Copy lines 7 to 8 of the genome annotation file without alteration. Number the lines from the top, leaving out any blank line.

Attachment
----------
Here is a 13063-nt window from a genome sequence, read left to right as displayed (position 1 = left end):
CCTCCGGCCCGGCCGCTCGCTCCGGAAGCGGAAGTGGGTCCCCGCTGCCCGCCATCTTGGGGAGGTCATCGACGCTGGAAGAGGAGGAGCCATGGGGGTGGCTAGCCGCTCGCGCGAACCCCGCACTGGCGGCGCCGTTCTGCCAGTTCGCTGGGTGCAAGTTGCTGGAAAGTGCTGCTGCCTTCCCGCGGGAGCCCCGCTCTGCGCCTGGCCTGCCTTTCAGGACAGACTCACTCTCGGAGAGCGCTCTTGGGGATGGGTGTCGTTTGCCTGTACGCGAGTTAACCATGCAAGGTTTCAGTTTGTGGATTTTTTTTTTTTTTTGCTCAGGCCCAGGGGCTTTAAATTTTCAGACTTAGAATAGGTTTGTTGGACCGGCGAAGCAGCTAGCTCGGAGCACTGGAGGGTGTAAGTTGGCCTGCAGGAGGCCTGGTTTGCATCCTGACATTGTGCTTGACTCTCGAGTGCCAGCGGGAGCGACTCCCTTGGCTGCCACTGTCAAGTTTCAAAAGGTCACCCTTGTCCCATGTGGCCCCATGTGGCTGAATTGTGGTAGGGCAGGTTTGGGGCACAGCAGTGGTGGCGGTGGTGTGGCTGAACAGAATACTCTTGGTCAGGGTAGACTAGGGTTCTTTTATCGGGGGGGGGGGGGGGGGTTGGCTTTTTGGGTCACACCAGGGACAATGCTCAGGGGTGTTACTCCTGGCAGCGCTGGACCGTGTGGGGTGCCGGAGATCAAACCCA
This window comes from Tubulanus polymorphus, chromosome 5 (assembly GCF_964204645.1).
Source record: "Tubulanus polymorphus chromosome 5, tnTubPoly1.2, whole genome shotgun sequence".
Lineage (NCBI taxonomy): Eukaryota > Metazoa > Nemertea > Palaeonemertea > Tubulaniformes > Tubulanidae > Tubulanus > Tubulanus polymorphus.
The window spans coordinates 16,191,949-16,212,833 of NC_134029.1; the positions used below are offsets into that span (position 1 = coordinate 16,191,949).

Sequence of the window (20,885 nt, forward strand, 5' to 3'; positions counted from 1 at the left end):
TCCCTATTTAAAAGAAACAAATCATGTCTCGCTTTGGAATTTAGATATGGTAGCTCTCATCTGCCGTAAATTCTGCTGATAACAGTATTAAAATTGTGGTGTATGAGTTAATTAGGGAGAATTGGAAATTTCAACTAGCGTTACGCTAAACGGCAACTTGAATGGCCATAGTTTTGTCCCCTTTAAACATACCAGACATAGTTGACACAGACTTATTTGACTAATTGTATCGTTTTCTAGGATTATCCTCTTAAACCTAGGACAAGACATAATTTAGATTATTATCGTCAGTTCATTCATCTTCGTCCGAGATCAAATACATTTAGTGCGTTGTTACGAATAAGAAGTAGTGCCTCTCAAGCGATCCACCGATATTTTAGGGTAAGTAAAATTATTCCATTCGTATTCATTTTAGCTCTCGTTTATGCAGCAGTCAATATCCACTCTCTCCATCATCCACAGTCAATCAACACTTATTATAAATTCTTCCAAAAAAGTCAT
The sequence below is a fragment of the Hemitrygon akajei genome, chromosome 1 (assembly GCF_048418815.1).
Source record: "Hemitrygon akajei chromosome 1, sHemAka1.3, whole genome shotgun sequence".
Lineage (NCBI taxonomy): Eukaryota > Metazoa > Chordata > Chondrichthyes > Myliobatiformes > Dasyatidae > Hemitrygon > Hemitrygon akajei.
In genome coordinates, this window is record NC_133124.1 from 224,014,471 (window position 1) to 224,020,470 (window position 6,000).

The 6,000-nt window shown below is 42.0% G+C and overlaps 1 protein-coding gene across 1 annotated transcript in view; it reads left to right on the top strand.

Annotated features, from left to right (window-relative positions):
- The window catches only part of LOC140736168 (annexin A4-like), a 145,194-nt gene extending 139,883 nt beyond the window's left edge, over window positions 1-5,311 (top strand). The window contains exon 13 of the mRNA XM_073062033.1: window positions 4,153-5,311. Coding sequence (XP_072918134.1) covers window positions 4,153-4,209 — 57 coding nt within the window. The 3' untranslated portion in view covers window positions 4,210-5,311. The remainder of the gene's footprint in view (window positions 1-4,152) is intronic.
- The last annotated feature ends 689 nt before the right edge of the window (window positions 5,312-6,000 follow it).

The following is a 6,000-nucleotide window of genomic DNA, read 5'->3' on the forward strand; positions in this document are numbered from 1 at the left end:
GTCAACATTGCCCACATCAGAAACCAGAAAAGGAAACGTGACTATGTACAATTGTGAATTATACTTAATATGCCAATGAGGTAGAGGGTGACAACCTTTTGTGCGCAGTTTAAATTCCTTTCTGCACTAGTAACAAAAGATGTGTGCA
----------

Sequence of the window (20,885 nt, forward strand, 5' to 3'; positions counted from 1 at the left end):
TCCCTATTTAAAAGAAACAAATCATGTCTCGCTTTGGAATTTAGATATGGTAGCTCTCATCTGCCGTAAATTCTGCTGATAACAGTATTAAAATTGTGGTGTATGAGTTAATTAGGGAGAATTGGAAATTTCAACTAGCGTTACGCTAAACGGCAACTTGAATGGCCATAGTTTTGTCCCCTTTAAACATACCAGACATAGTTGACACAGACTTATTTGACTAATTGTATCGTTTTCTAGGATTATCCTCTTAAACCTAGGACAAGACATAATTTAGATTATTATCGTCAGTTCATTCATCTTCGTCCGAGATCAAATACATTTAGTGCGTTGTTACGAATAAGAAGTAGTGCCTCTCAAGCGATCCACCGATATTTTAGGGTAAGTAAAATTATTCCATTCGTATTCATTTTAGCTCTCGTTTATGCAGCAGTCAATATCCACTCTCTCCATCATCCACAGTCAATCAACACTTATTATAAATTCTTCCAAAAAAGTCAT